Microscope: Halogen vs. LED

High-powered microscope is often unable to provide excellent quality images due to improper use of light sources, which generally leads to inadequate illumination of the object. You must take into account that any correctly illuminated sample must be free of glare and the light must be scattered evenly in the visual field.

What are the main sources of illumination for a microscope?

Halogen Lamps: Halogen lighting provides white light, which is recommended for most microscope uses. But since it is a type of hot light it is not a good idea to use it to observe live specimens.

LED lamps: Using a microscope with LED lighting is a good alternative to halogen, since the light it emits is a blue hue and the temperature does not affect the object being observed.

Ultraviolet Light Lamps: In a microscope that uses ultraviolet light, it obtains radiation with a wavelength of approximately 200 nm, this provides greater resolving power than visible light. This type of lighting is invisible to the human eye, it is not captured by the retina and it is also very harmful; that is why the image is not observed directly, on the contrary it must be visualized by means of fluorescence, photography or a digital sensor.

How do LED lamps on the microscope work?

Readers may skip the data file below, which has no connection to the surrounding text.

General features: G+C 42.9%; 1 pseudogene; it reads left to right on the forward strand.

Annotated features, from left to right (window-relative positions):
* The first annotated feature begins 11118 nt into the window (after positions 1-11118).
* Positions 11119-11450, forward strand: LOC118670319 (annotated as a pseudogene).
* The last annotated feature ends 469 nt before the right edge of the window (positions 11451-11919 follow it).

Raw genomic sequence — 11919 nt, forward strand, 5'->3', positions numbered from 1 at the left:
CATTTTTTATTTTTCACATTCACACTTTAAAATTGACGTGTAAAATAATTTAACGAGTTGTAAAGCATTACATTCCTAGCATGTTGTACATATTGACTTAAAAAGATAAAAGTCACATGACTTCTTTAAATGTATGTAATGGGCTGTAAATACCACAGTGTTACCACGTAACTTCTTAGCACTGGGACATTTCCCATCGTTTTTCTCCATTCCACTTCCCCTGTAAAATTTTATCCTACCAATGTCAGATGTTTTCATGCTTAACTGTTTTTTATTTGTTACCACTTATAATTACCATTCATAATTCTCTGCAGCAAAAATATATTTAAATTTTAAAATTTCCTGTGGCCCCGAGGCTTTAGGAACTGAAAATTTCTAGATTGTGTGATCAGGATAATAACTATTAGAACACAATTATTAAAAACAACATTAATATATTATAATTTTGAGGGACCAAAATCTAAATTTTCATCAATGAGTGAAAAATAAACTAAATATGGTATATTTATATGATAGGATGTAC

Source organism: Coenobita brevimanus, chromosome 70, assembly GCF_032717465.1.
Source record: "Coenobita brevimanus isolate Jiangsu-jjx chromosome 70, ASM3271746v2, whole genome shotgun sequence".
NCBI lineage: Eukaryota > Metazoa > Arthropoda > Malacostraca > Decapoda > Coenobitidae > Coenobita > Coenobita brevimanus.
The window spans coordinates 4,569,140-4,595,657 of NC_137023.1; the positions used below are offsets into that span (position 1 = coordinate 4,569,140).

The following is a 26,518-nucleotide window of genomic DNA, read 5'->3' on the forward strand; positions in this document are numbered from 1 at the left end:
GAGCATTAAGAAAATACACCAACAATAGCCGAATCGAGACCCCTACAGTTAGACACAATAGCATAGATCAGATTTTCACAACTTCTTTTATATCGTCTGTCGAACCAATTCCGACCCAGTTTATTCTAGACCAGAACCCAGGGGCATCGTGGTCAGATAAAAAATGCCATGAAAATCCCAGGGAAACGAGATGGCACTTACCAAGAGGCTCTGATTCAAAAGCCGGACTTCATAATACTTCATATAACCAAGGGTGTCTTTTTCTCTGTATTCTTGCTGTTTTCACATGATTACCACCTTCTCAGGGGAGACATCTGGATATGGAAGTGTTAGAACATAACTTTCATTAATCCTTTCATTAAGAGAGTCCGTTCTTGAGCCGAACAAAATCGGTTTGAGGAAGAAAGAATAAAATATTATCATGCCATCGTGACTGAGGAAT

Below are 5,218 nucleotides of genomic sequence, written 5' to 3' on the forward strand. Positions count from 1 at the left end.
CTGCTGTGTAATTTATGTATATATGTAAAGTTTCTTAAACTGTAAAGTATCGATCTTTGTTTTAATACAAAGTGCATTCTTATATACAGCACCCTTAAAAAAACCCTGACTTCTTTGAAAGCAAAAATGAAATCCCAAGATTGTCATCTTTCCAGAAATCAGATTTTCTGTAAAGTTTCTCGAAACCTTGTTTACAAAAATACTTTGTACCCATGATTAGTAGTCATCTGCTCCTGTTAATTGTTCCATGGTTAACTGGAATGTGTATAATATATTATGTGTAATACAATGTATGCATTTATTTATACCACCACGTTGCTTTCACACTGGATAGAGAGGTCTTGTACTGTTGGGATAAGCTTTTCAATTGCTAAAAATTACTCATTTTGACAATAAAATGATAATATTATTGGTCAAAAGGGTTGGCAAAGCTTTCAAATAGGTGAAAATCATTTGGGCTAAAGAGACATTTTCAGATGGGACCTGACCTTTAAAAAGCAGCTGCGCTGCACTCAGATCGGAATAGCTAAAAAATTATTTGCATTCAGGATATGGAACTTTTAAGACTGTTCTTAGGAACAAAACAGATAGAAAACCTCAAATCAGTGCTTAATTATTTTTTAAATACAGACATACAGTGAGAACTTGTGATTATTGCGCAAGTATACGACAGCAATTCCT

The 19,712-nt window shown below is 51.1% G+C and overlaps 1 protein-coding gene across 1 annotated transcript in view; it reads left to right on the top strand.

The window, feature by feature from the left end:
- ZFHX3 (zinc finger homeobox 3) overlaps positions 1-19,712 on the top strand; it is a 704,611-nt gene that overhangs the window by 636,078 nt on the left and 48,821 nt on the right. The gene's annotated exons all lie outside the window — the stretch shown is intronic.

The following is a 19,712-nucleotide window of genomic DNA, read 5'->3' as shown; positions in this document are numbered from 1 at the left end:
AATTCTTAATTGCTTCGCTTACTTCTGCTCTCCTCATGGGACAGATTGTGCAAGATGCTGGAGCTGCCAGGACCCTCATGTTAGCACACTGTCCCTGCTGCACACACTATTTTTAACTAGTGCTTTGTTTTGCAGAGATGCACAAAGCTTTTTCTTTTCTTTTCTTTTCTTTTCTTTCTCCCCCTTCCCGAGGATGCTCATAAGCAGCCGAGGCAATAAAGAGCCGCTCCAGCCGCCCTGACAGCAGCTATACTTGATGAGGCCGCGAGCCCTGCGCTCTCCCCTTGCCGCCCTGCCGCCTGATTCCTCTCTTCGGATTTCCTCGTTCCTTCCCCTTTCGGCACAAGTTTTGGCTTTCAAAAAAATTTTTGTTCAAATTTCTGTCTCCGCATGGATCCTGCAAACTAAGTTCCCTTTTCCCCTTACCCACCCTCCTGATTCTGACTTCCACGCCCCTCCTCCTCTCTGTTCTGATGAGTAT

LED technology offers many advantages that also have enormous benefits in microscopy. A light-emitting diode (LED) is a semiconductor device that emits light when a voltage is applied to its terminals (electroluminescence). Unlike conventional filament bulbs, LED sources are a “cold” light source (they do not generate any heat) and provide high intensity light similar to that of halogen bulbs. LED lamps require very little maintenance, and have a long life. They are also more efficient than tungsten bulbs in the amount of energy they convert into light.

White LED light is particularly useful as an illumination source in microscopy and is produced by adding phosphors to blue LEDs. The LED illumination can be placed on a microscope in a ring shape to allow multi-directional illumination.

What are the main applications of LED lighting?

LED lamps can produce high intensity bright white light to produce excellent illumination for various imaging tasks. It has the advantage of being cold light, and therefore cannot damage heat-sensitive samples or cause temperature-induced changes of focus, which can impact the accuracy of metrology applications. The ability to select directional light from the LED illuminating ring provides opportunities to create shadows or edges for measurement and inspection applications. The system makes possible the observations of extremely low contrast edges which are usually invisible under incident light.

Advantages of LED lighting

  • Crisp, natural light for a variety of incident light applications.
  • Consumes less energy
  • Lasts longer compared to halogen lamps, saving energy and money.

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